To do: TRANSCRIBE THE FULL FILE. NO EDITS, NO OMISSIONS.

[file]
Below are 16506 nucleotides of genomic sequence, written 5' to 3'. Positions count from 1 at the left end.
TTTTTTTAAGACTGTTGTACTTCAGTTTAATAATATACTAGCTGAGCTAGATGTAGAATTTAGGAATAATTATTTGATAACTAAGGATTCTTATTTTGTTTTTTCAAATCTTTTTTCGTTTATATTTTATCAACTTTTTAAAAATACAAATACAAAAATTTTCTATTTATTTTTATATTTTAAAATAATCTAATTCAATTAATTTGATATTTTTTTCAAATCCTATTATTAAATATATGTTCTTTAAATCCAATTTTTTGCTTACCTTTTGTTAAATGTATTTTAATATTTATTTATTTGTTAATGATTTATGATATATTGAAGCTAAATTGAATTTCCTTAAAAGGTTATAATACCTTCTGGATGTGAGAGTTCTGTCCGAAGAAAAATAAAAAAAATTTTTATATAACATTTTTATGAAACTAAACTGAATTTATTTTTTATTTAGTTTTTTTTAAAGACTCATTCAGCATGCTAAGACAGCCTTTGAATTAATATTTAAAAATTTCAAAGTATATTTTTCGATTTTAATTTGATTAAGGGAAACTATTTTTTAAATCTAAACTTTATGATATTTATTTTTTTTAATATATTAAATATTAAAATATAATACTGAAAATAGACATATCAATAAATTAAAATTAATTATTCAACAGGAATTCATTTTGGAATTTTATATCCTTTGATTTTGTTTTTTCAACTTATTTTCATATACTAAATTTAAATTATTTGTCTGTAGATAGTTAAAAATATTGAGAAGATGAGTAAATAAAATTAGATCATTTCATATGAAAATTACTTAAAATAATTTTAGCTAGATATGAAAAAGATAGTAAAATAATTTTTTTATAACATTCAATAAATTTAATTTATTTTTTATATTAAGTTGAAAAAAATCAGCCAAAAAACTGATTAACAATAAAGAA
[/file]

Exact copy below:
Below are 16506 nucleotides of genomic sequence, written 5' to 3'. Positions count from 1 at the left end.
TTTTTTTAAGACTGTTGTACTTCAGTTTAATAATATACTAGCTGAGCTAGATGTAGAATTTAGGAATAATTATTTGATAACTAAGGATTCTTATTTTGTTTTTTCAAATCTTTTTTCGTTTATATTTTATCAACTTTTTAAAAATACAAATACAAAAATTTTCTATTTATTTTTATATTTTAAAATAATCTAATTCAATTAATTTGATATTTTTTTCAAATCCTATTATTAAATATATGTTCTTTAAATCCAATTTTTTGCTTACCTTTTGTTAAATGTATTTTAATATTTATTTATTTGTTAATGATTTATGATATATTGAAGCTAAATTGAATTTCCTTAAAAGGTTATAATACCTTCTGGATGTGAGAGTTCTGTCCGAAGAAAAATAAAAAAAATTTTTATATAACATTTTTATGAAACTAAACTGAATTTATTTTTTATTTAGTTTTTTTTAAAGACTCATTCAGCATGCTAAGACAGCCTTTGAATTAATATTTAAAAATTTCAAAGTATATTTTTCGATTTTAATTTGATTAAGGGAAACTATTTTTTAAATCTAAACTTTATGATATTTATTTTTTTTAATATATTAAATATTAAAATATAATACTGAAAATAGACATATCAATAAATTAAAATTAATTATTCAACAGGAATTCATTTTGGAATTTTATATCCTTTGATTTTGTTTTTTCAACTTATTTTCATATACTAAATTTAAATTATTTGTCTGTAGATAGTTAAAAATATTGAGAAGATGAGTAAATAAAATTAGATCATTTCATATGAAAATTACTTAAAATAATTTTAGCTAGATATGAAAAAGATAGTAAAATAATTTTTTTATAACATTCAATAAATTTAATTTATTTTTTATATTAAGTTGAAAAAAATCAGCCAAAAAACTGATTAACAATAAAGAA